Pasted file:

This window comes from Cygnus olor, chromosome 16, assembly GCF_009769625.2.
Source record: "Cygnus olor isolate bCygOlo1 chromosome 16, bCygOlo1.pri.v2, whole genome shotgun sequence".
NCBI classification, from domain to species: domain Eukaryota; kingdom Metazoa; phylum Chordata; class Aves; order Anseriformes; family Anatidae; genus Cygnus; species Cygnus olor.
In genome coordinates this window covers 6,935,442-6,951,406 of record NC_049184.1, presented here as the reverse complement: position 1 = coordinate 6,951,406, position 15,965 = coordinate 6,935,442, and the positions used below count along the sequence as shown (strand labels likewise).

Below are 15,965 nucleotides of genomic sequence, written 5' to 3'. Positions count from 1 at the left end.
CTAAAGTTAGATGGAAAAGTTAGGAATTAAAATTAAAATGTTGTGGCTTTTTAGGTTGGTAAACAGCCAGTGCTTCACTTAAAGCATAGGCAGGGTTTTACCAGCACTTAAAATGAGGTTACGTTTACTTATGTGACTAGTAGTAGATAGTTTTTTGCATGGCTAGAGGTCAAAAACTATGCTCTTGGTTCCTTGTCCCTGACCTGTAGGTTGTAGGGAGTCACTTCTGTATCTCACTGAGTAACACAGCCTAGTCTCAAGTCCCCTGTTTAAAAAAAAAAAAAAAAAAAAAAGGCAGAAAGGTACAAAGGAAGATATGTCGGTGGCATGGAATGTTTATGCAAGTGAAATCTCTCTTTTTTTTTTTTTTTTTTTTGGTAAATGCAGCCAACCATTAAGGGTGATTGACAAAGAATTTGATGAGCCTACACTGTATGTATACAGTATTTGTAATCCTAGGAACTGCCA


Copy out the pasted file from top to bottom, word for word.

This window comes from Cygnus olor, chromosome 16, assembly GCF_009769625.2.
Source record: "Cygnus olor isolate bCygOlo1 chromosome 16, bCygOlo1.pri.v2, whole genome shotgun sequence".
NCBI classification, from domain to species: domain Eukaryota; kingdom Metazoa; phylum Chordata; class Aves; order Anseriformes; family Anatidae; genus Cygnus; species Cygnus olor.
In genome coordinates this window covers 6,935,442-6,951,406 of record NC_049184.1, presented here as the reverse complement: position 1 = coordinate 6,951,406, position 15,965 = coordinate 6,935,442, and the positions used below count along the sequence as shown (strand labels likewise).

Below are 15,965 nucleotides of genomic sequence, written 5' to 3'. Positions count from 1 at the left end.
CTAAAGTTAGATGGAAAAGTTAGGAATTAAAATTAAAATGTTGTGGCTTTTTAGGTTGGTAAACAGCCAGTGCTTCACTTAAAGCATAGGCAGGGTTTTACCAGCACTTAAAATGAGGTTACGTTTACTTATGTGACTAGTAGTAGATAGTTTTTTGCATGGCTAGAGGTCAAAAACTATGCTCTTGGTTCCTTGTCCCTGACCTGTAGGTTGTAGGGAGTCACTTCTGTATCTCACTGAGTAACACAGCCTAGTCTCAAGTCCCCTGTTTAAAAAAAAAAAAAAAAAAAAAAGGCAGAAAGGTACAAAGGAAGATATGTCGGTGGCATGGAATGTTTATGCAAGTGAAATCTCTCTTTTTTTTTTTTTTTTTTTTGGTAAATGCAGCCAACCATTAAGGGTGATTGACAAAGAATTTGATGAGCCTACACTGTATGTATACAGTATTTGTAATCCTAGGAACTGCCA